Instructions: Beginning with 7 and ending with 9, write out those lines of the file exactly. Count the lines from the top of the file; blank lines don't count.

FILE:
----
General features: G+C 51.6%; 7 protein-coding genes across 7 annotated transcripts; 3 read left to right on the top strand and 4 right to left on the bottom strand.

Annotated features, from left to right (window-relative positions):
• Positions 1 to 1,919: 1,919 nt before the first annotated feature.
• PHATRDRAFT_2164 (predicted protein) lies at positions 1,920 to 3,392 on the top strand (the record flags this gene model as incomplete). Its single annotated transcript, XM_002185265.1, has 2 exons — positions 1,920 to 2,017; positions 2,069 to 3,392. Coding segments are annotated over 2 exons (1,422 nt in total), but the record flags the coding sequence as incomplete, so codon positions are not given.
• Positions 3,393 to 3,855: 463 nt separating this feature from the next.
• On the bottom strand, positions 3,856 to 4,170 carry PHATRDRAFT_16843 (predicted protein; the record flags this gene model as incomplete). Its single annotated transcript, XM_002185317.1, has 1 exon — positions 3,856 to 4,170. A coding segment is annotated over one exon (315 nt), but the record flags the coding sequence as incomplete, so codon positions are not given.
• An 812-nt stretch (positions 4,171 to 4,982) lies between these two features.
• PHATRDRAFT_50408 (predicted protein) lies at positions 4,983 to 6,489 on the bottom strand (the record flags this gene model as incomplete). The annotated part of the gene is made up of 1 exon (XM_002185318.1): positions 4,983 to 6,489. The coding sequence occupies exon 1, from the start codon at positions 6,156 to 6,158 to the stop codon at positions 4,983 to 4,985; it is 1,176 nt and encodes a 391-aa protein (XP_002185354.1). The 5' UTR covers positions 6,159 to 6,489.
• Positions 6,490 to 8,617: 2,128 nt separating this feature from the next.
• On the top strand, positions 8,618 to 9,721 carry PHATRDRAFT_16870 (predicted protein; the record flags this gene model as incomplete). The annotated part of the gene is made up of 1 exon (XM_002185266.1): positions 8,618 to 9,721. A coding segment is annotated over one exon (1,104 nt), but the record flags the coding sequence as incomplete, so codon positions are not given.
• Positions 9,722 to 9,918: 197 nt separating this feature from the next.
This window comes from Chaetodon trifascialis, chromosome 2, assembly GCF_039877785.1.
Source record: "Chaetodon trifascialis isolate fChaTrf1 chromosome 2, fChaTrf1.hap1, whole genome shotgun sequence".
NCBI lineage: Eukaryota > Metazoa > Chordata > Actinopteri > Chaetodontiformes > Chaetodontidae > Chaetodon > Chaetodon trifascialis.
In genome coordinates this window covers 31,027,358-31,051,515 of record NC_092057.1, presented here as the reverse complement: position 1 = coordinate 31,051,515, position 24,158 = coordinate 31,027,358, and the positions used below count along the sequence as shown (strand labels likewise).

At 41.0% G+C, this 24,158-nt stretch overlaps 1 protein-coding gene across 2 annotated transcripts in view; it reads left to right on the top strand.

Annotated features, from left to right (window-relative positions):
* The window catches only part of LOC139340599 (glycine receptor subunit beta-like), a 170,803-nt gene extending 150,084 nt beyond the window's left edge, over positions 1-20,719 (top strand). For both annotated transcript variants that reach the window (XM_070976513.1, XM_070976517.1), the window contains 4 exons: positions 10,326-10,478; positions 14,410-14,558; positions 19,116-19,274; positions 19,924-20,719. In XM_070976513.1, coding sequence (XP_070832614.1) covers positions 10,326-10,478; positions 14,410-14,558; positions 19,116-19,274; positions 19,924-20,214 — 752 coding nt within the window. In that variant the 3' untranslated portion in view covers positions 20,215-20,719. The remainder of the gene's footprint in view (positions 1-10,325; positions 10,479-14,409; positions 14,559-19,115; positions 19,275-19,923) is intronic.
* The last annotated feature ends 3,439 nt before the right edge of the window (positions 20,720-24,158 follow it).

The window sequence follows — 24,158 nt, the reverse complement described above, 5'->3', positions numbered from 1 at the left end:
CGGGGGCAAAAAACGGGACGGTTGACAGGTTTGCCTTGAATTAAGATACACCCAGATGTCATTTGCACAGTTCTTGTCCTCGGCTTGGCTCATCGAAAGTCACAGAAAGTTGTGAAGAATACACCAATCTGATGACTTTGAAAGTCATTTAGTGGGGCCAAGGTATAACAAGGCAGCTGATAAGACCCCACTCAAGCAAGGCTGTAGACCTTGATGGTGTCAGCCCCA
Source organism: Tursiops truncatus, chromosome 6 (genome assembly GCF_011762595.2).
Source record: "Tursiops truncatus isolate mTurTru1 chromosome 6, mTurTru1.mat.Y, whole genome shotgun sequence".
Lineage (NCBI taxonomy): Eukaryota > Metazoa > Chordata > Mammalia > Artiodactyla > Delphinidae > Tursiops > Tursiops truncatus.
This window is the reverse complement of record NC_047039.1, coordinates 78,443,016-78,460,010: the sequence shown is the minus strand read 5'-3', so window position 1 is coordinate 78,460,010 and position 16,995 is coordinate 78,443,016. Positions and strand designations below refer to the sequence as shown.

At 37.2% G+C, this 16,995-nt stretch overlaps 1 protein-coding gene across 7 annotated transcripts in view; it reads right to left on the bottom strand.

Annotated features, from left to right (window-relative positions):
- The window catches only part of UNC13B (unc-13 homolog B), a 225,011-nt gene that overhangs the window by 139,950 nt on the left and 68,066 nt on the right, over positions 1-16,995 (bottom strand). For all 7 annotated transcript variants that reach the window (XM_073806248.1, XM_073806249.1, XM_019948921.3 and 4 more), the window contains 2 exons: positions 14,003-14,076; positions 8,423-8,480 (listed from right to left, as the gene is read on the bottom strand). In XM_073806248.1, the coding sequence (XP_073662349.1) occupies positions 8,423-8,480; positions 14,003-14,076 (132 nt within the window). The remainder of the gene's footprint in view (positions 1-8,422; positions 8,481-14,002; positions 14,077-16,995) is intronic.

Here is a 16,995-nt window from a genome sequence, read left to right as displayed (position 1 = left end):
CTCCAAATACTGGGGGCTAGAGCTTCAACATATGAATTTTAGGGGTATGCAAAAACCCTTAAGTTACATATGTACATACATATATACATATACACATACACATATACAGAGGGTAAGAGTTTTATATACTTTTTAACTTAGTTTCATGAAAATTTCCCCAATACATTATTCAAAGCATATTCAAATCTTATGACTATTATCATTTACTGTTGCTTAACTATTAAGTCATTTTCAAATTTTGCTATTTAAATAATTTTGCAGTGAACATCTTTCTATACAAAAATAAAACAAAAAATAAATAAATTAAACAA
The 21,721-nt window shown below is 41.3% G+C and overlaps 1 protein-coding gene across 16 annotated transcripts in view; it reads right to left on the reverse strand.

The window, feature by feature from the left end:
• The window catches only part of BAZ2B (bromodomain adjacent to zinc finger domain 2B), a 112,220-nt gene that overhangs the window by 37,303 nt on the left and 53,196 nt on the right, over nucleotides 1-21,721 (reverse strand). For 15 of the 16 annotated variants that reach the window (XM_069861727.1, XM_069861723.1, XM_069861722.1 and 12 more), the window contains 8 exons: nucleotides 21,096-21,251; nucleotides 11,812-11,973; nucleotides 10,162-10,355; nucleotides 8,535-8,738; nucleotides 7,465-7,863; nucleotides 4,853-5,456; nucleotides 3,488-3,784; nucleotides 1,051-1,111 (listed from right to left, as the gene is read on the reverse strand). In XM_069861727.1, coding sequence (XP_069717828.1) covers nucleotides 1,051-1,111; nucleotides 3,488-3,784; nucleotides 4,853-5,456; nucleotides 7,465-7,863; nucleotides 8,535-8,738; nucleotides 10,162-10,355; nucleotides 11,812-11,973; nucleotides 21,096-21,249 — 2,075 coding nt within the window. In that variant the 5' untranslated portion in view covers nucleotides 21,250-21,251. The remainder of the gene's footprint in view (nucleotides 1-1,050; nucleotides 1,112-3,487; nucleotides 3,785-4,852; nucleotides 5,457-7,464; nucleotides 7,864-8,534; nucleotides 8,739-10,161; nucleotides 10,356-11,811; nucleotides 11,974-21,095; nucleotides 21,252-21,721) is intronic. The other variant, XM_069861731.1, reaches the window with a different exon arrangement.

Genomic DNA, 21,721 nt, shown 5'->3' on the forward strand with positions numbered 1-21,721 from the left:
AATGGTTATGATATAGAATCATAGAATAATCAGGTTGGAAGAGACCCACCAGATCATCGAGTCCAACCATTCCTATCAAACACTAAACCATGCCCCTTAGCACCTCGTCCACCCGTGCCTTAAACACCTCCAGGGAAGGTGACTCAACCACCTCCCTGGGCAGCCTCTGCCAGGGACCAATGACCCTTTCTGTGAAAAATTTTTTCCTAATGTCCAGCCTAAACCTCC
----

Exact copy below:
• An 812-nt stretch (positions 4,171 to 4,982) lies between these two features.
• PHATRDRAFT_50408 (predicted protein) lies at positions 4,983 to 6,489 on the bottom strand (the record flags this gene model as incomplete). The annotated part of the gene is made up of 1 exon (XM_002185318.1): positions 4,983 to 6,489. The coding sequence occupies exon 1, from the start codon at positions 6,156 to 6,158 to the stop codon at positions 4,983 to 4,985; it is 1,176 nt and encodes a 391-aa protein (XP_002185354.1). The 5' UTR covers positions 6,159 to 6,489.
• Positions 6,490 to 8,617: 2,128 nt separating this feature from the next.